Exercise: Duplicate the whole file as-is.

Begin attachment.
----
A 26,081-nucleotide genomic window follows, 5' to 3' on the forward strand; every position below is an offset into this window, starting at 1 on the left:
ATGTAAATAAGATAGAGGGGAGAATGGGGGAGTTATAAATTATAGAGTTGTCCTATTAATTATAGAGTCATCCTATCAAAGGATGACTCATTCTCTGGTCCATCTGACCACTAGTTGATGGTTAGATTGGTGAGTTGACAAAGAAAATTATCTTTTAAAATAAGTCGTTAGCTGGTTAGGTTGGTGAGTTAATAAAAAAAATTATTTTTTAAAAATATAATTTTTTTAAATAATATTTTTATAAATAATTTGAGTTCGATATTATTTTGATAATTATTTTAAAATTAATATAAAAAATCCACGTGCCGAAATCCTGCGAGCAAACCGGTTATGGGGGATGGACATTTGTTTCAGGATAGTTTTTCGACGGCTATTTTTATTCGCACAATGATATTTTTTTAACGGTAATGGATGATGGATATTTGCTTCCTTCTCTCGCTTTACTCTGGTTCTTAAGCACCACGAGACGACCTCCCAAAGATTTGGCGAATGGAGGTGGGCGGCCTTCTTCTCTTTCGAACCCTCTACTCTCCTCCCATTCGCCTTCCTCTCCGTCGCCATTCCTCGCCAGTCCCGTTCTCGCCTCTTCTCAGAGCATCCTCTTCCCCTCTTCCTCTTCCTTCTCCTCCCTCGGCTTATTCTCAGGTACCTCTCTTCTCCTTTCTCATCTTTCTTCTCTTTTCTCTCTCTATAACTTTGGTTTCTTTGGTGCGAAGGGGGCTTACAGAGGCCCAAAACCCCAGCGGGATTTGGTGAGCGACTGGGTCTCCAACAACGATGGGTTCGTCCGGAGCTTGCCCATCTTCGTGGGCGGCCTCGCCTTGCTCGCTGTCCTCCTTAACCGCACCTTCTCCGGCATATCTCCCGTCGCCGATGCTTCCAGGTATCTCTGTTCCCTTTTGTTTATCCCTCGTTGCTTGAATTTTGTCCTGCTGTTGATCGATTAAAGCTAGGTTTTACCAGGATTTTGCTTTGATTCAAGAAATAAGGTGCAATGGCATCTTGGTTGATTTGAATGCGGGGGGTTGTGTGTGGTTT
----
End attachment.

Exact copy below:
A 26,081-nucleotide genomic window follows, 5' to 3' on the forward strand; every position below is an offset into this window, starting at 1 on the left:
ATGTAAATAAGATAGAGGGGAGAATGGGGGAGTTATAAATTATAGAGTTGTCCTATTAATTATAGAGTCATCCTATCAAAGGATGACTCATTCTCTGGTCCATCTGACCACTAGTTGATGGTTAGATTGGTGAGTTGACAAAGAAAATTATCTTTTAAAATAAGTCGTTAGCTGGTTAGGTTGGTGAGTTAATAAAAAAAATTATTTTTTAAAAATATAATTTTTTTAAATAATATTTTTATAAATAATTTGAGTTCGATATTATTTTGATAATTATTTTAAAATTAATATAAAAAATCCACGTGCCGAAATCCTGCGAGCAAACCGGTTATGGGGGATGGACATTTGTTTCAGGATAGTTTTTCGACGGCTATTTTTATTCGCACAATGATATTTTTTTAACGGTAATGGATGATGGATATTTGCTTCCTTCTCTCGCTTTACTCTGGTTCTTAAGCACCACGAGACGACCTCCCAAAGATTTGGCGAATGGAGGTGGGCGGCCTTCTTCTCTTTCGAACCCTCTACTCTCCTCCCATTCGCCTTCCTCTCCGTCGCCATTCCTCGCCAGTCCCGTTCTCGCCTCTTCTCAGAGCATCCTCTTCCCCTCTTCCTCTTCCTTCTCCTCCCTCGGCTTATTCTCAGGTACCTCTCTTCTCCTTTCTCATCTTTCTTCTCTTTTCTCTCTCTATAACTTTGGTTTCTTTGGTGCGAAGGGGGCTTACAGAGGCCCAAAACCCCAGCGGGATTTGGTGAGCGACTGGGTCTCCAACAACGATGGGTTCGTCCGGAGCTTGCCCATCTTCGTGGGCGGCCTCGCCTTGCTCGCTGTCCTCCTTAACCGCACCTTCTCCGGCATATCTCCCGTCGCCGATGCTTCCAGGTATCTCTGTTCCCTTTTGTTTATCCCTCGTTGCTTGAATTTTGTCCTGCTGTTGATCGATTAAAGCTAGGTTTTACCAGGATTTTGCTTTGATTCAAGAAATAAGGTGCAATGGCATCTTGGTTGATTTGAATGCGGGGGGTTGTGTGTGGTTT